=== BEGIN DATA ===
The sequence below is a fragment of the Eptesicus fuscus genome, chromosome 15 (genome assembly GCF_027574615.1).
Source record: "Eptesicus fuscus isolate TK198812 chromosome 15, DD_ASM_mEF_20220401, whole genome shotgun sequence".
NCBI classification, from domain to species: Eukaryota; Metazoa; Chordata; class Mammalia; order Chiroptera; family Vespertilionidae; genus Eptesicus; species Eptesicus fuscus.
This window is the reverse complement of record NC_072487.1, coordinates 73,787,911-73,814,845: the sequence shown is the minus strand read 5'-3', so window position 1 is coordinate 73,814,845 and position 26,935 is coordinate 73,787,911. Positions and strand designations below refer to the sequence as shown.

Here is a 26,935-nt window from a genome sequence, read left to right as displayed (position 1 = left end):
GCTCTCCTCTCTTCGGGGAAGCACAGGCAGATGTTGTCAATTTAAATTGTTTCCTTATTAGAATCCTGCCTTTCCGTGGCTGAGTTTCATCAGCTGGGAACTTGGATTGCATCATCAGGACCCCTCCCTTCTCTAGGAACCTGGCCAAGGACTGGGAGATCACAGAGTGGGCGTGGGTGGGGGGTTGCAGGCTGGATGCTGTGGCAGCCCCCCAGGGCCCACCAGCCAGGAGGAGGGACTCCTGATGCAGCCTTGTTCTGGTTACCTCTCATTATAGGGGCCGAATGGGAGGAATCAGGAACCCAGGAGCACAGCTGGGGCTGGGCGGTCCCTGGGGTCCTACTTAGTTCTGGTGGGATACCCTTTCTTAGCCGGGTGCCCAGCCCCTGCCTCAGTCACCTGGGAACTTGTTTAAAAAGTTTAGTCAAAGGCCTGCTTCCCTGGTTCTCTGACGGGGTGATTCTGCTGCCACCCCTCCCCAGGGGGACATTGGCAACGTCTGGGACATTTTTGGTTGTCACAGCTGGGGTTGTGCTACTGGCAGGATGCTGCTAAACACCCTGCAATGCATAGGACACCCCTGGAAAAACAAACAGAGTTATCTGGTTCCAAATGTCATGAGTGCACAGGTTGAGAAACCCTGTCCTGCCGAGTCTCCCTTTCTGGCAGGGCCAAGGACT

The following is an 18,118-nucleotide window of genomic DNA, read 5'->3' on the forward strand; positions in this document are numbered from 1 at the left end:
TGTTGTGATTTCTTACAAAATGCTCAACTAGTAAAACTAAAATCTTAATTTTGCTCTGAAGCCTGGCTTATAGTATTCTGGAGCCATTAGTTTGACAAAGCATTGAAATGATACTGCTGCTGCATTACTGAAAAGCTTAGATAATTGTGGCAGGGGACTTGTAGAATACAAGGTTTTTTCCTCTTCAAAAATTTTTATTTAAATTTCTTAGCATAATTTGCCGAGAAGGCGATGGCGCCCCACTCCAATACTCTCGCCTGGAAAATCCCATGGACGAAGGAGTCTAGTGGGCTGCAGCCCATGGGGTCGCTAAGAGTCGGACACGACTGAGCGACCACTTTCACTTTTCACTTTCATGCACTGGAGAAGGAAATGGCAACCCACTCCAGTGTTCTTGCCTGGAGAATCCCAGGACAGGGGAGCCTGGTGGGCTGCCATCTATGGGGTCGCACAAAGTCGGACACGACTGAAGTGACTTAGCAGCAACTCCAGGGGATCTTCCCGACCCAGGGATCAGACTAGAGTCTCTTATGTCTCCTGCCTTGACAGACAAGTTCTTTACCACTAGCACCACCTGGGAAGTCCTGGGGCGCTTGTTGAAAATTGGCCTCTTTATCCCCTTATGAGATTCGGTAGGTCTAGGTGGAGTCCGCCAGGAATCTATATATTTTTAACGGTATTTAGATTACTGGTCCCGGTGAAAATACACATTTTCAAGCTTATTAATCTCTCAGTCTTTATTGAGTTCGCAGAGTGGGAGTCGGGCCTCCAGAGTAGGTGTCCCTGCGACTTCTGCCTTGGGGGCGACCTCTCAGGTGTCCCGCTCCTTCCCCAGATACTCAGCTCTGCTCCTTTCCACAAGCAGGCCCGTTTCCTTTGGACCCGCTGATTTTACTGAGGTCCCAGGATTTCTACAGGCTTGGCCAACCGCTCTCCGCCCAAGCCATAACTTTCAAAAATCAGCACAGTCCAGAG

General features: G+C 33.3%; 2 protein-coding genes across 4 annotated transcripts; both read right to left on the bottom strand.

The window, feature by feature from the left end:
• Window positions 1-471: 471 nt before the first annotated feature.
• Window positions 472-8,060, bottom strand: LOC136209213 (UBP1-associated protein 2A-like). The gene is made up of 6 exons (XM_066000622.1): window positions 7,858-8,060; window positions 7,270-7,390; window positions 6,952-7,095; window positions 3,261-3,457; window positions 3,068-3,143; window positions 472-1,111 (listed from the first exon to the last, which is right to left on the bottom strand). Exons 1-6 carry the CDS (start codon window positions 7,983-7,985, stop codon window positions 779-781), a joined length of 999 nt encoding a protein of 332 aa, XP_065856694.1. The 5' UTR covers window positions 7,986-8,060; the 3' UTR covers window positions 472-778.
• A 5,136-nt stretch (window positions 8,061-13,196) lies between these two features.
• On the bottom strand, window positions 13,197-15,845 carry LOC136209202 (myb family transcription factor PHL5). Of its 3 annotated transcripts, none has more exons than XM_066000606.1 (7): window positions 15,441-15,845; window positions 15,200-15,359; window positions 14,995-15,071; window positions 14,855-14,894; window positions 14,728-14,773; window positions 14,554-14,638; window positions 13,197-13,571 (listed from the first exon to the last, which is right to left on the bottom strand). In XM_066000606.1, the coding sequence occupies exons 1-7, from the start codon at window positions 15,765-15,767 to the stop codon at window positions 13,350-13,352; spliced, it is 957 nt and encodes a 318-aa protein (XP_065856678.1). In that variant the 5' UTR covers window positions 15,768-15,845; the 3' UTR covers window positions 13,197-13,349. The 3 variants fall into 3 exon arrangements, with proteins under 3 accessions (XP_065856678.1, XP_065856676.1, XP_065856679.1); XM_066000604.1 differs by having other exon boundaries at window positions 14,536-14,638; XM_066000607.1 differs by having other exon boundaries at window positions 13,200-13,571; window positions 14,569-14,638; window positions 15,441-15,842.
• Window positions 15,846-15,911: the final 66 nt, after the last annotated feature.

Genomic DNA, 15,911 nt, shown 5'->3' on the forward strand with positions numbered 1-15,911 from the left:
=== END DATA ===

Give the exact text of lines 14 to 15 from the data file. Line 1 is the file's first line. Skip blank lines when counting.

• On the bottom strand, window positions 13,197-15,845 carry LOC136209202 (myb family transcription factor PHL5). Of its 3 annotated transcripts, none has more exons than XM_066000606.1 (7): window positions 15,441-15,845; window positions 15,200-15,359; window positions 14,995-15,071; window positions 14,855-14,894; window positions 14,728-14,773; window positions 14,554-14,638; window positions 13,197-13,571 (listed from the first exon to the last, which is right to left on the bottom strand). In XM_066000606.1, the coding sequence occupies exons 1-7, from the start codon at window positions 15,765-15,767 to the stop codon at window positions 13,350-13,352; spliced, it is 957 nt and encodes a 318-aa protein (XP_065856678.1). In that variant the 5' UTR covers window positions 15,768-15,845; the 3' UTR covers window positions 13,197-13,349. The 3 variants fall into 3 exon arrangements, with proteins under 3 accessions (XP_065856678.1, XP_065856676.1, XP_065856679.1); XM_066000604.1 differs by having other exon boundaries at window positions 14,536-14,638; XM_066000607.1 differs by having other exon boundaries at window positions 13,200-13,571; window positions 14,569-14,638; window positions 15,441-15,842.
• Window positions 15,846-15,911: the final 66 nt, after the last annotated feature.